Engaging Secondary School Students in Extended and Open Learning Supported by Online Technologies

Spring 2009

Source: Journal of Research on Technology in Education. Volume 41, Issue 3; p. 305-328, (Spring 2009)
(Reviewed by the Portal Team)

This article explores the use of online technologies to extend the learning of a group of junior secondary school students after attending a Sun, Science, and Society camp.

Research Questions

The broad research question for the study was: What is the level of participation demonstrated by secondary students engaging with extended learning that is open and supported by online technologies?
The sub-questions were:
* How motivated are the secondary students to discuss and share learning with their online community of peers in a virtual environment managed by Moodle?
* How do the students collaborate and interact in such an environment?
* What is the extent of the learning that students demonstrate when learning within this environment?


The participants in this research project were sixteen (6 females and 10 males) 13- to 15-year-old students who attended 4-day university-based Sun, Science, and Society camp. These students expressed interest in undertaking the online learning phase of the program for a period of 6 months after it. The students represented 12 schools from both metropolitan and rural areas of Victoria and came from both private and government schools. Their teachers described them as students of high ability or students interested in science who required extension work.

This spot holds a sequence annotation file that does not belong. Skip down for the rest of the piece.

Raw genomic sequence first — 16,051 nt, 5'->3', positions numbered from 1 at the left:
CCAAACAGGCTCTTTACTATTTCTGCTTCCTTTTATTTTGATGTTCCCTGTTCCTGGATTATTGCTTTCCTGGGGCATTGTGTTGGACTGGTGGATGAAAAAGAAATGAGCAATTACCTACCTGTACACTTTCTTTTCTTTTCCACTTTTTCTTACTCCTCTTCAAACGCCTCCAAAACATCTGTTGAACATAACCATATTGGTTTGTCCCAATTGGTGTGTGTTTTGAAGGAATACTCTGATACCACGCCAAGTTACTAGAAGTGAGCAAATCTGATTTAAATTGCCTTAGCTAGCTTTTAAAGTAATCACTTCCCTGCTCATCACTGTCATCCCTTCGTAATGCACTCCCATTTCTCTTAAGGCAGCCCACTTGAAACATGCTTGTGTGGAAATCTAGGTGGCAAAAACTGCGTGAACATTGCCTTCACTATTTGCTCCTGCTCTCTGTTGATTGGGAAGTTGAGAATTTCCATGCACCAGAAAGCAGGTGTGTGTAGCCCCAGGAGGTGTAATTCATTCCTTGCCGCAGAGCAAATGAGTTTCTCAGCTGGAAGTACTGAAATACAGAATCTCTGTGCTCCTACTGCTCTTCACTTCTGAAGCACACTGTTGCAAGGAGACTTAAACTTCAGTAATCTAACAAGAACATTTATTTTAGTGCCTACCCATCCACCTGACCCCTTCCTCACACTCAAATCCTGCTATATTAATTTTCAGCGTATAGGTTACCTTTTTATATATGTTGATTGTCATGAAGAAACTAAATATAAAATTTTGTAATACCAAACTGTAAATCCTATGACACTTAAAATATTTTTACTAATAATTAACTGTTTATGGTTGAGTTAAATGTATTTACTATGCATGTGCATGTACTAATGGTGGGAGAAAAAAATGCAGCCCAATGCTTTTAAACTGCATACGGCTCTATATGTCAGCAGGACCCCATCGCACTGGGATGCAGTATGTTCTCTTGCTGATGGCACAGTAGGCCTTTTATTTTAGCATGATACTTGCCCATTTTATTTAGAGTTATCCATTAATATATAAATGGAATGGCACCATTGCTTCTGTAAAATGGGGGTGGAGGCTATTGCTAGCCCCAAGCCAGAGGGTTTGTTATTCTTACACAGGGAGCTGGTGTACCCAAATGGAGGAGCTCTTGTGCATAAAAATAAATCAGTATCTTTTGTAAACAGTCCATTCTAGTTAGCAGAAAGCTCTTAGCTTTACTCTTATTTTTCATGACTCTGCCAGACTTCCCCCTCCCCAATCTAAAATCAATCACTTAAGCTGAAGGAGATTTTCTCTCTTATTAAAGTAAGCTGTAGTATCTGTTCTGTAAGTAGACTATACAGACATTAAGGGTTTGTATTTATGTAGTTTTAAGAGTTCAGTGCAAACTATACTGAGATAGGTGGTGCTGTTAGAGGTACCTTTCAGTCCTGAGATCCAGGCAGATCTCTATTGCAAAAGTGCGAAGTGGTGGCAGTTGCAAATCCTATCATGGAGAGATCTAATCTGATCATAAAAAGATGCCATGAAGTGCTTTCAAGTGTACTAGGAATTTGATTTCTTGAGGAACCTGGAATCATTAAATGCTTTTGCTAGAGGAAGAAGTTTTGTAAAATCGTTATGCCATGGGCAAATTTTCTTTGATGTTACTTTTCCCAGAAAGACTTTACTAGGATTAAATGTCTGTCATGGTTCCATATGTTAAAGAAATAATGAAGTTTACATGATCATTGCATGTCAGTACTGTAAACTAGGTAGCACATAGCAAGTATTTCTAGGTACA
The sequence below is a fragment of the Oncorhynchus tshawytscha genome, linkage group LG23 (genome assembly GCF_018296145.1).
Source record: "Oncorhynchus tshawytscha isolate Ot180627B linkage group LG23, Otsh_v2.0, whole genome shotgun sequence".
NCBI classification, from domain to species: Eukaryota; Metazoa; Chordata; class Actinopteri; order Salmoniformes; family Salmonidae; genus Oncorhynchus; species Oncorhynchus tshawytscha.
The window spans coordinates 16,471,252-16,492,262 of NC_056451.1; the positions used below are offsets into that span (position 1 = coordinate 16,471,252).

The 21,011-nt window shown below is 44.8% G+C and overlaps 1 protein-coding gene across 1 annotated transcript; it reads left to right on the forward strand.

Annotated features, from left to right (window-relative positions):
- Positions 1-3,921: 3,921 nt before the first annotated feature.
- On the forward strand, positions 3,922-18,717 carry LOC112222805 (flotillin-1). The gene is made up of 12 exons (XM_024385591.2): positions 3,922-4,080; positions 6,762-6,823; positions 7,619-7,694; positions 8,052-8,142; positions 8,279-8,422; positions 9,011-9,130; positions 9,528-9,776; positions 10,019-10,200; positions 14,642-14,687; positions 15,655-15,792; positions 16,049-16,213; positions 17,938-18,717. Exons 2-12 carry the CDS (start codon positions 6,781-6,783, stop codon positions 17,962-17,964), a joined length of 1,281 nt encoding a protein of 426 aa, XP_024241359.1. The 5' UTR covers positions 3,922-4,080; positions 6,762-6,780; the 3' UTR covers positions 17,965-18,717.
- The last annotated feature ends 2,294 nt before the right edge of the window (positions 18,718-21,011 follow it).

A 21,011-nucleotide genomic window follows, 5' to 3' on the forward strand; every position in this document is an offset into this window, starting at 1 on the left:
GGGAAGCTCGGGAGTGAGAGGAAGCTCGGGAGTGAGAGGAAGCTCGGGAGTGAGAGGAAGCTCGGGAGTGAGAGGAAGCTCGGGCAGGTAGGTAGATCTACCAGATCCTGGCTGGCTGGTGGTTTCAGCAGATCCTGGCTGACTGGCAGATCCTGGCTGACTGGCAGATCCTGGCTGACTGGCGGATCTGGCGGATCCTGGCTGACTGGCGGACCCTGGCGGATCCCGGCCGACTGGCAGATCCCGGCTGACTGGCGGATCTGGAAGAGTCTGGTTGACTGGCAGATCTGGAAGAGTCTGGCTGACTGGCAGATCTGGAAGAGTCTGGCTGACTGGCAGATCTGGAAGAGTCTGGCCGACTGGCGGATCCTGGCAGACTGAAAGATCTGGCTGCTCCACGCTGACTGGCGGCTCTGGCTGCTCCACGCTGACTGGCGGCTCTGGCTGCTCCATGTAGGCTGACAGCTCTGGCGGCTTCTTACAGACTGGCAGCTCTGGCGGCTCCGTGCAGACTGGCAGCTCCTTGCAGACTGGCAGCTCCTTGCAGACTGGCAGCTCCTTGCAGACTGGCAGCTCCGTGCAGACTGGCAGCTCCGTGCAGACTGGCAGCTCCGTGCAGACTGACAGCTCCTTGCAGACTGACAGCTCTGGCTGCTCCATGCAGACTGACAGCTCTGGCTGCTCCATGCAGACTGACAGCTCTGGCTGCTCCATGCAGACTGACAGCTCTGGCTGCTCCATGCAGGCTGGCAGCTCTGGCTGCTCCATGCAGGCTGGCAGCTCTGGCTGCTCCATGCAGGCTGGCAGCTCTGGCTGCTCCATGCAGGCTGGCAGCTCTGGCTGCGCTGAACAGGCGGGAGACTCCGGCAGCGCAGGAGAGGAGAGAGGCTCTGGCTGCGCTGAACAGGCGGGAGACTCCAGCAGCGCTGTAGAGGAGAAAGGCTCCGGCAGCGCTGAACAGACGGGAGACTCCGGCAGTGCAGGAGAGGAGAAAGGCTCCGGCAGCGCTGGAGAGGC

The article reports on how they engaged with the extended and open learning supported by online technologies. In conclusion, the approach outlined in this article offers advantages and avoids some of the economic and social/organisational disadvantages of other possible responses to providing for academically able students or groups of students with similar interests requiring extended learning. These students from within a school or a cluster of schools can be brought together into a "virtual classroom" to pursue a specific area of interest or to work on cross-school projects.

Updated: May. 21, 2009